Flows, currents, turbulence – all of these circulate through the soup of the ocean, laden as it is with swirling life forms, minerals, particles and more. Such conditions matter to oceanic bacteria, which use chemical gradients to navigate. Yet here let us pause to note that ‘navigate’ for bacteria is quite different than it is for humans. When we navigate, we might use a map, or an abstract representation of space. Not so for the oceanic microbe, which completely lacks a map, and instead engages in chemotaxing. Like the spiny brittle star, ocean microbes smell with their whole bodies – but for different physical reasons, having to do with their microscopic scale. Ocean microbes are spherical, rod, spiral or crescent-shaped beings – many are surrounded by two or more flagella. In order to move, the flagella link together in a corkscrew shape and spin in the same direction, motoring the organism forward. The microbe detects chemical concentrations as a way of determining whether or not to continue moving forward. If the microbe senses that it is moving towards a lower concentration of an appealing chemical, it is more likely to stop, tumble, and randomly move in a new direction. In this way, ocean microbes distinguish between gradients rather than objects – a world of cloudy thicknesses and wispy thinnesses. But what about the experience of making contact with a fluffy particle of marine snow? From a microbial perspective, tuned to a world of flowing chemical trails, would encountering an object feel like hitting a sharp gradient, the sudden surprise of a tasty encounter?

Imagine sensing and describing the world only in terms of concentrations or gradients. You could move ‘towards the concentration’ (forward) and ‘away from the concentration’ (not forward) – for example, the ammonium wake of a fluffy particle in the ocean.9 Upon sensing this trail, you pick a direction and begin to move. If the concentration becomes too faint, you might stop, tumble, and then begin swimming in a new direction. If this was the sensorialogic that framed your world, how would you spatialise time? Would the future or past be a gradient towards which you continually move, and sometimes get wrong? What about the pause of tumbling?

Consider how we think of tumbling across terrestrial and cultural situations: tumbling might imply the motion of spinning or a state of disorientation. If you tumble forward, you may have stumbled or lost your equilibrium. You are no longer grounded, your weight balanced to the force of gravity. Tumbling can also refer to gymnastics/acrobatics, a fight, amorous relations or simply a method of mixing a drink. The a-directionality of tumbling can be exciting or frightful, depending on whether control was voluntarily given up or not. Even for us, tumbling may involve particular conditions of cognition and somatic awareness, such as an intensified attention to gravity, weight, and balance.

For the ocean microbe, tumbling embodies a distinct form of logicality. It is not disorientation, but a form of calculation, an embodied mathematics, the precondition for the making of a directional choice. J. Cram compares ocean microbes to dice – a tempting metaphor at the level of form and function, since microbes are both physically round and probabilistic in how they determine a direction in which to move. Their agency is in the act of tumbling, not in the direction taken. Forward is movement towards a density that you like, and not-forward is the pause that you take to calculate a new angle to turn. Forward is confidence, not-forward is contemplation. In the turbulent and watery world of ocean microbes, perhaps it is normal to never be oriented, sensing the contours of chemical gradients in a map-less game of olfactory Marco Polo.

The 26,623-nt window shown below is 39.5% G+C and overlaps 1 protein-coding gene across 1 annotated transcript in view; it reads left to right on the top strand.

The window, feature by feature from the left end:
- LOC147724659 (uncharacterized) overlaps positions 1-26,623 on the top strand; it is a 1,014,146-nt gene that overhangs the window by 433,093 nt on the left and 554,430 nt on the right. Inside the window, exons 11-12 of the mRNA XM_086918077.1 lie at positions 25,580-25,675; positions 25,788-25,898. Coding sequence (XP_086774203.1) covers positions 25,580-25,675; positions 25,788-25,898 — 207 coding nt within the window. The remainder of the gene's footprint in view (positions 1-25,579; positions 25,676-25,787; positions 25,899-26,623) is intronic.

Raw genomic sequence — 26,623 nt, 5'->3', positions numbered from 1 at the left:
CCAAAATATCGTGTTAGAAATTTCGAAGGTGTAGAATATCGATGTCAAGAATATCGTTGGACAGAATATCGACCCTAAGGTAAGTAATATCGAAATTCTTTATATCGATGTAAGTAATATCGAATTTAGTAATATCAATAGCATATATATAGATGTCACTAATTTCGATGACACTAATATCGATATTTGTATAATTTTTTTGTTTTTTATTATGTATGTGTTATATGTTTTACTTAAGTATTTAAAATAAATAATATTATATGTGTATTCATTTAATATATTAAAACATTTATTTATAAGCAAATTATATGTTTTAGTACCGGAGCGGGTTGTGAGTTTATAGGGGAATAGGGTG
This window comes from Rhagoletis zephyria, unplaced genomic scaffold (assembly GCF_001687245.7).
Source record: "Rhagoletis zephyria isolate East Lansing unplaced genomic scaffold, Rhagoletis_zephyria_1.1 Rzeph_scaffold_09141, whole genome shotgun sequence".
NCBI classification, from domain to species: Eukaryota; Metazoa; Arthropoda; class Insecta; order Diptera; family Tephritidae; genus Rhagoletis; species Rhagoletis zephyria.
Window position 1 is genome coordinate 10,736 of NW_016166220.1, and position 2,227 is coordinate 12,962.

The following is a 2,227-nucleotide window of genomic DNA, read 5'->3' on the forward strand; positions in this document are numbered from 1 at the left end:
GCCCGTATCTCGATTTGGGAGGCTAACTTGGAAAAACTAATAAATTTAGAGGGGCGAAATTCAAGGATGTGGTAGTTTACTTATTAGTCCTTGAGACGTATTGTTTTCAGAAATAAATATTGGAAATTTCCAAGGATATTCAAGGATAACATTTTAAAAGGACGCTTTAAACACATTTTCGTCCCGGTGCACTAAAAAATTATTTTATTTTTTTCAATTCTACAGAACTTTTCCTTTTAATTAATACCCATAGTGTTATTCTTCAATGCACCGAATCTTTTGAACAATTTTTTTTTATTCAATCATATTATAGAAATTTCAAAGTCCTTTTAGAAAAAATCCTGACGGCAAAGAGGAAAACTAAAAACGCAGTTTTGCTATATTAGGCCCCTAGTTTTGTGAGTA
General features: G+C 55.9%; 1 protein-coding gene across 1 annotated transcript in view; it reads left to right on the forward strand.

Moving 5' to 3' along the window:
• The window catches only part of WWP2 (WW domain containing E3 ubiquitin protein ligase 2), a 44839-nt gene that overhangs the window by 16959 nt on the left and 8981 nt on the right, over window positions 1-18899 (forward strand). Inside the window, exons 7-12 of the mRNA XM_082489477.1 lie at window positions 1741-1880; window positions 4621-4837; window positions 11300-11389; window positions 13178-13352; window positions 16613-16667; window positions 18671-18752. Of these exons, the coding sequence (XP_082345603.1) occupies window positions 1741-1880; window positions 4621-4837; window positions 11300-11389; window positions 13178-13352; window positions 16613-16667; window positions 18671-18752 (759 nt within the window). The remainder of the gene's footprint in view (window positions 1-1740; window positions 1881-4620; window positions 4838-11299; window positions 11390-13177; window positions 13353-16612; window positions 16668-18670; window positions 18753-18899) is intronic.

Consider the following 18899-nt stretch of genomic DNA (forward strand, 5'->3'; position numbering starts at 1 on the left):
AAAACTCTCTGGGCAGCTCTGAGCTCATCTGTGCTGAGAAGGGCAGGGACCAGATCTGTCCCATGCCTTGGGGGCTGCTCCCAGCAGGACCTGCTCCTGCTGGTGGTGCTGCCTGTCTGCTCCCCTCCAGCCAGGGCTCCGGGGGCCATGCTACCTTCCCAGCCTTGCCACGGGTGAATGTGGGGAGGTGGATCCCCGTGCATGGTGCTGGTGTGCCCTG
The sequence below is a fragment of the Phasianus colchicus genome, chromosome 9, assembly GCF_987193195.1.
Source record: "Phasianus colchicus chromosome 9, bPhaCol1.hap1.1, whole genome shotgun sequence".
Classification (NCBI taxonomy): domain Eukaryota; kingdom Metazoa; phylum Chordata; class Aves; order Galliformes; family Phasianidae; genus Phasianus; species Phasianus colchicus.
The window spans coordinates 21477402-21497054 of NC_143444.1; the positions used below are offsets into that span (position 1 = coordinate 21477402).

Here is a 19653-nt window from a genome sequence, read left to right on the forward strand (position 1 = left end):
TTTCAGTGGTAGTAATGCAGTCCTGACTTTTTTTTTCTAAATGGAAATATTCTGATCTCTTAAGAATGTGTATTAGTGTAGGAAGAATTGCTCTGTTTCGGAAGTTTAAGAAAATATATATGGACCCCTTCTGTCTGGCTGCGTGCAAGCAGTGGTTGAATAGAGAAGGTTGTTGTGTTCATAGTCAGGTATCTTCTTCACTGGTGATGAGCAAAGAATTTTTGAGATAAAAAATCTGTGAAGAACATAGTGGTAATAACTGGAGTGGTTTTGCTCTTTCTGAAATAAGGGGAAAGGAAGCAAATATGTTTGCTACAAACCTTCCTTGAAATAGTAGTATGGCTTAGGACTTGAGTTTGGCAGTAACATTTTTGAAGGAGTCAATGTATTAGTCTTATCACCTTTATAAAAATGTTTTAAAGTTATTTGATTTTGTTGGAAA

Invisible Kelp Forest

We have presented speculative translations of the sensorialogics of porcelain crabs, spiny brittle stars and microbes, each with different relations to invisibility. They are invisible because they are either very small or good at hiding in place, which makes these creatures somewhat difficult for us to observe. Yet we have also highlighted the invisible contours of their chemosensory worlds, and how their modes of sensation give rise to different sensorialogics. What we are calling the ‘Invisible Kelp Forest’ includes not only unseen organisms, then, but unobserved sensory ways of being in the world. The kelp forest is, after all, a metonym that includes not only Macrocystis pyrifera, the giant kelp, but also the full ecosystem of organisms that make their lives within the forest.

We have saved the question of the giant kelp for last, the keystone species in the undersea forest that can grow hundreds of feet long. Sometimes several strands of giant kelp braid upwards in magnificent ochre columns, stretching from the seabed all the way up to the surface of the ocean. At this limit, their orientation shifts and the giant kelp grow sideways, forming long floating plumes of canopy. This is the visible part of the kelp forest, the sporophyte phase, that has earned the terrestrial nickname ‘redwoods of the sea’. Indeed, giant kelp exhibit many tree-like structures: a root-like holdfast to grip rocks; a trunk-like stipe to extend skyward; and leaf-like blades that photosynthesise sunlight, absorb nutrients from the soil-like seawater and produce zoospores.10